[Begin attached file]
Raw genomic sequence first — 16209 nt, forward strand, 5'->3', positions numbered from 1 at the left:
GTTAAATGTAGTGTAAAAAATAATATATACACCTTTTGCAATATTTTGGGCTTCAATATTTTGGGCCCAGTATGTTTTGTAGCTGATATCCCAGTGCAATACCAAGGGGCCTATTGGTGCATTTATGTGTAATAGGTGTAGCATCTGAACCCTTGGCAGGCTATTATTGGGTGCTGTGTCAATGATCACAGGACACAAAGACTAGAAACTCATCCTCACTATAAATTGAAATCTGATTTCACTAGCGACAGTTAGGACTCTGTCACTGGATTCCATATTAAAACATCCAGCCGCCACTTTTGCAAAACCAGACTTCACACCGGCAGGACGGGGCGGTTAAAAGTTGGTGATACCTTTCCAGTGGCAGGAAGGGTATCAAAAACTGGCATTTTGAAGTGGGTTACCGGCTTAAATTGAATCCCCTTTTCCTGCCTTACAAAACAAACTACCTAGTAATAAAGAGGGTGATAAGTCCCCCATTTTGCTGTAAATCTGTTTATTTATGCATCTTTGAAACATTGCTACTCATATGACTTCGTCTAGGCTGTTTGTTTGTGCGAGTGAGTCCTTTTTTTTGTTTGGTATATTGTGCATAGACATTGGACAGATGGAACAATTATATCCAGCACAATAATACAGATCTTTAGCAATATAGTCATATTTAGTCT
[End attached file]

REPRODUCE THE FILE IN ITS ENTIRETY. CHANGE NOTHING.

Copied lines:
Raw genomic sequence first — 16209 nt, forward strand, 5'->3', positions numbered from 1 at the left:
GTTAAATGTAGTGTAAAAAATAATATATACACCTTTTGCAATATTTTGGGCTTCAATATTTTGGGCCCAGTATGTTTTGTAGCTGATATCCCAGTGCAATACCAAGGGGCCTATTGGTGCATTTATGTGTAATAGGTGTAGCATCTGAACCCTTGGCAGGCTATTATTGGGTGCTGTGTCAATGATCACAGGACACAAAGACTAGAAACTCATCCTCACTATAAATTGAAATCTGATTTCACTAGCGACAGTTAGGACTCTGTCACTGGATTCCATATTAAAACATCCAGCCGCCACTTTTGCAAAACCAGACTTCACACCGGCAGGACGGGGCGGTTAAAAGTTGGTGATACCTTTCCAGTGGCAGGAAGGGTATCAAAAACTGGCATTTTGAAGTGGGTTACCGGCTTAAATTGAATCCCCTTTTCCTGCCTTACAAAACAAACTACCTAGTAATAAAGAGGGTGATAAGTCCCCCATTTTGCTGTAAATCTGTTTATTTATGCATCTTTGAAACATTGCTACTCATATGACTTCGTCTAGGCTGTTTGTTTGTGCGAGTGAGTCCTTTTTTTTGTTTGGTATATTGTGCATAGACATTGGACAGATGGAACAATTATATCCAGCACAATAATACAGATCTTTAGCAATATAGTCATATTTAGTCT